The new 2.4-liter engine in the XRS certainly gives Corolla more than adequate pep and is a valid upgrade for those looking to stray from life in the slow lane. Toyota claims a 0-60 mph time of 8.1 seconds. That's fast for the class. In normal driving, the engine provides good acceleration and above-average passing punch.
Both automatic transmissions shift smoothly and downshift promptly for more power. The manual transmission has long and deliberate throws that dissuade aggressive shifting.
Always a fuel-economy standout, the Corolla is EPA rated at 27/35 mpg for the 1.8-liter/automatic and 22/30 mpg for the 2.4-liter automatic. Those are impressive is any book and among the most frugal in the class. In real-world driving, expect the 1.8-liter to average more than 30 mpg and the 2.4-liter to average about 28 mpg. Both engines run fine on regular-grade gasoline.
On the Road Corolla's mission as a mainstream subcompact is evident in a ride that is both comfortable and absorbent. Thankfully that on-road smoothness doesn't come with the penalty of additional float, bounce, or wallow. XRS models are noticeably firmer, though the ride falls well short of harsh.
Far from the sportiest sedan in the class, Corolla feels nimble around town and solid at highway speeds. No model is overly athletic, thought the XRS plays the role of sports sedan with some success. The electric steering is disappointing as it lacks road feel, has an unnatural weight, and doesn't seem very accurate. Thankfully, the brakes have good stopping power and a responsive feel.
Standard Corolla models qualify for best-in-class quietness, with nicely suppressed wind, road, and engine noise. XRS models are significantly more noisy thanks to overly aggressive tires and a somewhat coarse-sounding engine.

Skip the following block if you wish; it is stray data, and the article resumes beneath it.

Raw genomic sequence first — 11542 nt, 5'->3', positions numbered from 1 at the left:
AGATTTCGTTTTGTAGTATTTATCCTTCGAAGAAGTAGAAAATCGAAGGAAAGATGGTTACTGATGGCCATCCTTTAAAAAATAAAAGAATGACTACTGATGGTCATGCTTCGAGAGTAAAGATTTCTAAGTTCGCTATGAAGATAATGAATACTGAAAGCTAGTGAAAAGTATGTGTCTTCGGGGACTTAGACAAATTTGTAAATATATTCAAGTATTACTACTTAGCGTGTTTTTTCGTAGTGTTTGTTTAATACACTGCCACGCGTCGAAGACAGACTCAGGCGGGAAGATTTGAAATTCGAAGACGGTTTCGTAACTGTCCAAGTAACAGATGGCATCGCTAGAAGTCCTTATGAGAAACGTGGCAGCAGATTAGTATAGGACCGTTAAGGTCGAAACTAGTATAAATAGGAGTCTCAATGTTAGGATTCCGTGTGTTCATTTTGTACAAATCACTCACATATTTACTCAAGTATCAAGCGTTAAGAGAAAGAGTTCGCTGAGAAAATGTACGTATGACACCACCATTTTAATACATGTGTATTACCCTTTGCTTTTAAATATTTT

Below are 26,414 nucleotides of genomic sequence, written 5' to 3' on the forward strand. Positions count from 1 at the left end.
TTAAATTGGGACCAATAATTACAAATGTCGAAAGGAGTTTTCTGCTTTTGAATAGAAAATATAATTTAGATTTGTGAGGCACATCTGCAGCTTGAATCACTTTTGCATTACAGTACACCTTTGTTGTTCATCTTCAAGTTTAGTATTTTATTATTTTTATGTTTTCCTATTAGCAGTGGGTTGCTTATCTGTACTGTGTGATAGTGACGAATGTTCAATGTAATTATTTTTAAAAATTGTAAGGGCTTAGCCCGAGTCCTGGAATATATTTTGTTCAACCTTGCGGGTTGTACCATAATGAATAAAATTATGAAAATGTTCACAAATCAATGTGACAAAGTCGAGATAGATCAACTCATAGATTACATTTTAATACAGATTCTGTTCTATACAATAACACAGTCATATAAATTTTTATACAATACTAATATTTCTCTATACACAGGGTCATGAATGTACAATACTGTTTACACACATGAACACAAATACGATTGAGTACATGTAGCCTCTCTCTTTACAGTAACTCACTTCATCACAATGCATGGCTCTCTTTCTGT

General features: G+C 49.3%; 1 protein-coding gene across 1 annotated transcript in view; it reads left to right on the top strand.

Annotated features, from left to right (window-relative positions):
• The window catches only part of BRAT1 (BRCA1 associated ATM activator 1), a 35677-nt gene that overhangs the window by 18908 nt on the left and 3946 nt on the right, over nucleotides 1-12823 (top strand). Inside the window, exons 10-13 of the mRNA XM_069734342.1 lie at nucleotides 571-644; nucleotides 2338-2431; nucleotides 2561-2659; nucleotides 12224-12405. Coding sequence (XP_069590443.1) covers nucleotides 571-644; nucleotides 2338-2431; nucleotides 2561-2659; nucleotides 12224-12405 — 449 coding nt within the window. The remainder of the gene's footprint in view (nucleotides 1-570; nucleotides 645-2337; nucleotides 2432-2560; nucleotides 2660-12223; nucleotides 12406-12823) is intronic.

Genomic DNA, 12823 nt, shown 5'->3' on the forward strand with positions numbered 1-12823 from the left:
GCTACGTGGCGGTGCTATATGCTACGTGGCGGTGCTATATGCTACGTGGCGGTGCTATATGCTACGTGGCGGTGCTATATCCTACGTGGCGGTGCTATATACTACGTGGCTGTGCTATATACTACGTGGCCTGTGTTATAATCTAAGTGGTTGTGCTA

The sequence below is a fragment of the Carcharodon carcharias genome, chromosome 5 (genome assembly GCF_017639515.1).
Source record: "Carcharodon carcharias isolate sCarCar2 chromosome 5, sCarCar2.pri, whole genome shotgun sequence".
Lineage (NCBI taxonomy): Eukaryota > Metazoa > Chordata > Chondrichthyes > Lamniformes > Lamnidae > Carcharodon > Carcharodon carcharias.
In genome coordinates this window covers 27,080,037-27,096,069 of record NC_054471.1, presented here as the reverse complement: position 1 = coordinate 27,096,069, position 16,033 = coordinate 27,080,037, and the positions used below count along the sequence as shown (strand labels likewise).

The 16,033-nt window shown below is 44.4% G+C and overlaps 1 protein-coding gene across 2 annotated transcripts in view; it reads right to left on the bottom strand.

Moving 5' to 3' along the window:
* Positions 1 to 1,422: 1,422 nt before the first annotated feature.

NHTSA Crash-Test Results, 2009 Toyota Corolla
|Front Impact, Driver ||4 Stars|
|Front Impact, Passenger ||4 Stars|
|Side Impact, Driver ||5 Stars|
|Side Impact, Rear Passenger ||4 Stars|
|Rollover Resistance ||4 Stars|
Behind the Wheel Corolla's interior is a model of simplicity. Materials are par for the course, but disappoint when compared to the previous-model's upscale fittings. Gauges are large and easy to read. Audio and climate controls are simple and straightforward. Programming of the available navigation system is easy.
Front seats are comfortable but lack support when the road grows twisty--a trait common to most subcompact cars. XRS models have slightly more bolstering. Head room is good and leg room adequate, though really tall drivers will want a bit more of both. Tilt-telescope steering wheel is a nice standard at this price-point. Outward visibility is excellent thanks to thin roof pillars.
Rear-seat leg room is above the class norm, though adults larger than six-feet tall with want a bit more head room. Door openings are a trifle small and that makes it difficult to get in and out in tight parking spots.
With 16.6 cubic-feet of storage space, the trunk is roomy for the class. All models come with split-folding rear seats, which are a nice touch considering the class. Complicating matters are a small opening and intrusive hinges. Interior storage, with a small center-console bin and tiny front-door map pockets, is par for the class. Twin gloveboxes are a nice touch.
Bottom Line Corolla is one of Toyota's bestselling models, and for good reason. It's affordable, economical, and roomy. It doesn't offer a lot of flair, but does an excellent job at offering a large dose of refinement.
Toyota is facing strong competition in the class. Other than a strong reliability record and high resale value, Corolla doesn't offer anything that isn't matched by less-expensive models like the Hyundai Elantra or Chevrolet Cobalt. Given today's high demand for fuel-efficient economy cars, Corolla sales won't suffer a bit, but Toyota missed an opportunity to separate itself from the herd with the 2009 redesign.